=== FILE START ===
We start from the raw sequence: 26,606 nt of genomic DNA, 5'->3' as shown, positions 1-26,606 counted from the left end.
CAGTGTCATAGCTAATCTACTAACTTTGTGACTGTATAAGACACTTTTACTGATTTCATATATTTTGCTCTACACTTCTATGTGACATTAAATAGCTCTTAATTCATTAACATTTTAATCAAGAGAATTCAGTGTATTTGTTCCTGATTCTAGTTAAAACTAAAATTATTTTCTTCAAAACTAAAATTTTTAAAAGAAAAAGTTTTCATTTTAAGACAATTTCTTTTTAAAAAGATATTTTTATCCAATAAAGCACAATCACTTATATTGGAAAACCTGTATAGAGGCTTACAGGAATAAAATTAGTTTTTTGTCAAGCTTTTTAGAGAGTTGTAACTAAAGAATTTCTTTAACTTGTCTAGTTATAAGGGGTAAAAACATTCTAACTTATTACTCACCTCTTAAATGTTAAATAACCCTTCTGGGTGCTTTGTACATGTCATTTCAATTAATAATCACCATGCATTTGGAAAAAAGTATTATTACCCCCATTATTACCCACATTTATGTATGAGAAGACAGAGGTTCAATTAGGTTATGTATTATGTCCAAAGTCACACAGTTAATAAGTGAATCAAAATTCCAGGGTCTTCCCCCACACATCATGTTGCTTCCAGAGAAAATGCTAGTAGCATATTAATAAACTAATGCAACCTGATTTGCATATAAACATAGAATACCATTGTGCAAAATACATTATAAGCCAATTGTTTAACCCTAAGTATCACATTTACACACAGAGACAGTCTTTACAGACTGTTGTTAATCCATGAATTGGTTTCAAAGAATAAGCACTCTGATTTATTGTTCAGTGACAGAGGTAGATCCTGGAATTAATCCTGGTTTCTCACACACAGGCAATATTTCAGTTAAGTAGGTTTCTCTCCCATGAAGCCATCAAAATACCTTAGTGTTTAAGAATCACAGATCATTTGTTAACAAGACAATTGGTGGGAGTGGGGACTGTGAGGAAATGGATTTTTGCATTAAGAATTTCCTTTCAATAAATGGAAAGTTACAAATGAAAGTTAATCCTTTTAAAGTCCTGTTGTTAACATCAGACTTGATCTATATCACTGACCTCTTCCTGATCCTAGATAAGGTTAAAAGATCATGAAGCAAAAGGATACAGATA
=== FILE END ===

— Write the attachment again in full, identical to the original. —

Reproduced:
We start from the raw sequence: 26,606 nt of genomic DNA, 5'->3' as shown, positions 1-26,606 counted from the left end.
CAGTGTCATAGCTAATCTACTAACTTTGTGACTGTATAAGACACTTTTACTGATTTCATATATTTTGCTCTACACTTCTATGTGACATTAAATAGCTCTTAATTCATTAACATTTTAATCAAGAGAATTCAGTGTATTTGTTCCTGATTCTAGTTAAAACTAAAATTATTTTCTTCAAAACTAAAATTTTTAAAAGAAAAAGTTTTCATTTTAAGACAATTTCTTTTTAAAAAGATATTTTTATCCAATAAAGCACAATCACTTATATTGGAAAACCTGTATAGAGGCTTACAGGAATAAAATTAGTTTTTTGTCAAGCTTTTTAGAGAGTTGTAACTAAAGAATTTCTTTAACTTGTCTAGTTATAAGGGGTAAAAACATTCTAACTTATTACTCACCTCTTAAATGTTAAATAACCCTTCTGGGTGCTTTGTACATGTCATTTCAATTAATAATCACCATGCATTTGGAAAAAAGTATTATTACCCCCATTATTACCCACATTTATGTATGAGAAGACAGAGGTTCAATTAGGTTATGTATTATGTCCAAAGTCACACAGTTAATAAGTGAATCAAAATTCCAGGGTCTTCCCCCACACATCATGTTGCTTCCAGAGAAAATGCTAGTAGCATATTAATAAACTAATGCAACCTGATTTGCATATAAACATAGAATACCATTGTGCAAAATACATTATAAGCCAATTGTTTAACCCTAAGTATCACATTTACACACAGAGACAGTCTTTACAGACTGTTGTTAATCCATGAATTGGTTTCAAAGAATAAGCACTCTGATTTATTGTTCAGTGACAGAGGTAGATCCTGGAATTAATCCTGGTTTCTCACACACAGGCAATATTTCAGTTAAGTAGGTTTCTCTCCCATGAAGCCATCAAAATACCTTAGTGTTTAAGAATCACAGATCATTTGTTAACAAGACAATTGGTGGGAGTGGGGACTGTGAGGAAATGGATTTTTGCATTAAGAATTTCCTTTCAATAAATGGAAAGTTACAAATGAAAGTTAATCCTTTTAAAGTCCTGTTGTTAACATCAGACTTGATCTATATCACTGACCTCTTCCTGATCCTAGATAAGGTTAAAAGATCATGAAGCAAAAGGATACAGATA